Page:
JOHN: Originally, the deployment process involved quite a bit of work on our side. This wasn't because of the way Hunters needed to ingest our data, but because of the proprietary nature of how we had to get data into our last SIEM. We actually re-architected all of our data pipelines internally, so that all of our data landed into an S3 bucket, which Hunters pulled the data out of into their platform. So the deployment of Hunters was remarkably simple, but making our environment agnostic of our previous SIEM vendor was where the work really came into play. Hunters now integrates with our tools and it scales its detection seamlessly with us. Hunters probably doesn't even notice the change in the environment because it's happening constantly and smoothly.

YAEL: What's your opinion on centralizing security operations into one platform in terms of security collaboration and having a single source of truth? 

JOHN: From a maturity standpoint, the fewer clicks and the fewer screens that an analyst has to look at during the course of their day, the more effective they are. If you find yourself having to pivot between platforms and different technologies, that's where things get dropped, things get overseen, and you don't see the connection between your data. Whereas if everything's brought into one central location, all the data is right there. The analyst doesn't have to worry about remembering a number or machine name as they pivot between screens. It's fast, it's accessible.

YAEL:  From a detection & response perspective, what was the immediate value you saw when you deployed the platform?

JOHN: While we were doing our POC with Hunters, we still had our current SIEM running with their “best of breed” logic. When we had a security incident across three of our business units, our traditional SIEM didn't alert and contextualize the event. Hunters, on the other hand, actually reached out directly and said: “You have a problem. This is what is going on in your environment. Here is a report detailing what took place and all the adversarial actions.” It was impressive, and it was humbling because we had just started, my team wasn't even fully acclimated to the environment yet, and it was already showing more value than a tool we have had for years.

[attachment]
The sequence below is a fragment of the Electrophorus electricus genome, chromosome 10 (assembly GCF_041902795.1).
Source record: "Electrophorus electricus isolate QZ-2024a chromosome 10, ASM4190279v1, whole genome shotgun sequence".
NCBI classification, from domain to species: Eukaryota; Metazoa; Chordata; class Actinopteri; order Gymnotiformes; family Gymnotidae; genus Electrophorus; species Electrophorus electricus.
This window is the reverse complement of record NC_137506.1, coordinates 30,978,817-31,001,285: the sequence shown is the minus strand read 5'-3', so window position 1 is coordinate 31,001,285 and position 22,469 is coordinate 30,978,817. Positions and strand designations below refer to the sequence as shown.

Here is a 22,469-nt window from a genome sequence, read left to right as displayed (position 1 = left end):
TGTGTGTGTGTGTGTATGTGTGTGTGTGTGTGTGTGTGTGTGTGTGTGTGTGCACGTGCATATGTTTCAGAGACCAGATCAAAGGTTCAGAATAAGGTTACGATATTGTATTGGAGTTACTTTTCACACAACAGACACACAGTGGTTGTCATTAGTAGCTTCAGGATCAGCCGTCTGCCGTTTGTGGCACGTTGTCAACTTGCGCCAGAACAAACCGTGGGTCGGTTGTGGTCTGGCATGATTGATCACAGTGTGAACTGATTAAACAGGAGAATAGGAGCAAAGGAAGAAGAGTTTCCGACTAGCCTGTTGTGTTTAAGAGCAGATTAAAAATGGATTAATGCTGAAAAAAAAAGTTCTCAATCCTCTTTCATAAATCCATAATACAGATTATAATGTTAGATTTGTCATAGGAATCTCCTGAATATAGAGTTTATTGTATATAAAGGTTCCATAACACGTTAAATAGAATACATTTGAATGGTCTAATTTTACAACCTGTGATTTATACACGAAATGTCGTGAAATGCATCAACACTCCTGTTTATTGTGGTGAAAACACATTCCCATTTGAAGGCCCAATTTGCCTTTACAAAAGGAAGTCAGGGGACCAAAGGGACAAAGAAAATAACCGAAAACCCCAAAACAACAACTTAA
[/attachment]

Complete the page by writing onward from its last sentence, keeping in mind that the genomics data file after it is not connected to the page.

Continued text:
With our traditional SIEM, we would have canned searches that we would have to run to manually contextualize IP addresses, machines, and events. We would have to put all this manual effort into actually telling the narrative of what took place. Contrast this to Hunters, where it was laid out in a chronological time frame that was human readable. It wasn't simply epoch timestamps going from earliest to latest, it was designed for a human to consume that report, which was incredibly helpful, because I could take it and give it to my leadership team. And they now had something they could immediately understand and make informed decisions with.

YAEL: All things considered, would you recommend Hunters to other peers?

JOHN: I would 100%. If you don't have an extremely large organization, with unlimited human resources to throw at your SIEM, then Hunters is easily the best solution for you. And the reason I say that is not simply because we found success with it, but because it enables our team to do more with less. And now we're no longer managing our SIEM in the way that we had to. We're no longer babysitting alerts, babysitting logic. We're now allowed to be security practitioners, look at events, and make meaningful strides to improve maturity, efficiency, and cost optimization.